Go to POPLA and you should find out exactly what the claim is for. As with (redacted) we have asked. Is it 19.5 or 19.6 of the Code? POFA talks only of a parking charge in a car park but of damages if the claim is in trespass. POFA leans towards a contract sum. So in Particulars of Claim they don't ask for damages but a parking charge. Those who ignore the claims end up at court and will not know just what they are defending until they actually get into court. So, how can they put forward a robust defence when they may be running the wrong argument? Run the wrong argument and you get the wrong decision. Their defence may lead to the PPC then countering their defence and a hearing set with the defendant then not responding to the Plaintiff's actual case."


In simple terms, a referral to POPLA (win or lose) will establish exactly on what basis the PPC is claiming the sum and this makes it easier to defend at the Civil Court.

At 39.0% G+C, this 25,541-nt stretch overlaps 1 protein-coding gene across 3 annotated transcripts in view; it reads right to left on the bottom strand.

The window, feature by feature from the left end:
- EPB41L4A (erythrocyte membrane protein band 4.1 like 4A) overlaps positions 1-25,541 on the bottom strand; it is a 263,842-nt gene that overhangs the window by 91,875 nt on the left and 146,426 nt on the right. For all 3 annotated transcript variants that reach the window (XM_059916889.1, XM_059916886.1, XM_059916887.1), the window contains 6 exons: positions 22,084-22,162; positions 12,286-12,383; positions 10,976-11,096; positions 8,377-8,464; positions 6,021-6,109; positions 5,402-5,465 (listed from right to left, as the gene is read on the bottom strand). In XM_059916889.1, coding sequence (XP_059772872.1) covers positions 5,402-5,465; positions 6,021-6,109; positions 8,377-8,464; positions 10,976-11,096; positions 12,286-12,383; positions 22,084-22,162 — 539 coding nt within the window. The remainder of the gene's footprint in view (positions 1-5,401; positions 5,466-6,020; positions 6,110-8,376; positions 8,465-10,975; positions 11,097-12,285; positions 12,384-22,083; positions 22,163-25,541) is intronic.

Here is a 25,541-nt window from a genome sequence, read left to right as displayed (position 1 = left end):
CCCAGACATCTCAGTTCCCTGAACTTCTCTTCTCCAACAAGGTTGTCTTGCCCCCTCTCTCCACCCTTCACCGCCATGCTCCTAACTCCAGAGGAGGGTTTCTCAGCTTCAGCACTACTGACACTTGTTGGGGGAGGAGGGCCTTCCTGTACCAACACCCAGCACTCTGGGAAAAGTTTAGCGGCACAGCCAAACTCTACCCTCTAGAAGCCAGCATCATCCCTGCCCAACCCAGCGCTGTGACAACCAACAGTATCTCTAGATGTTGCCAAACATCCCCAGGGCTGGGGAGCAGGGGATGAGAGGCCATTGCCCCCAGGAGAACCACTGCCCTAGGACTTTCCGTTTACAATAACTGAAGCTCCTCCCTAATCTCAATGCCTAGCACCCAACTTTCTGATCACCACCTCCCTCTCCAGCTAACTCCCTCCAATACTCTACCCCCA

tapas600
QUOTE (Broadsword @ Sun, 10 Mar 2013 - 10:46) *
In simple terms, a referral to POPLA (win or lose) will establish exactly on what basis the PPC is claiming the sum and this makes it easier to defend at the Civil Court.

So what if a PPC refused to give POPLA reference but later issued small claim papers? The defendant would not know the basis of the clam in a such scenario.
Broadsword
QUOTE (tapas600 @ Sun, 10 Mar 2013 - 10:53) *
So what if a PPC refused to give POPLA reference but later issued small claim papers? The defendant would not know the basis of the clam in a such scenario.



A Civil Court Judge would give any such claim short shrift
tapas600
QUOTE (Broadsword @ Sun, 10 Mar 2013 - 10:58) *
QUOTE (tapas600 @ Sun, 10 Mar 2013 - 10:53) *
So what if a PPC refused to give POPLA reference but later issued small claim papers? The defendant would not know the basis of the clam in a such scenario.



A Civil Court Judge would give any such claim short shrift

I'd like to hope that this would be the view across the many individuals who perform this duty. Not sure I do though.

Gan
The BPA Code of Practice says that they mustn't take further action to recover the debt until at least 28 days after providing the validation code

I regard it as a continuing block on any further demands.

Can't see a PPC wanting to explain their behaviour to a judge although a claim could be used as a tactic to get the uninformed to cave in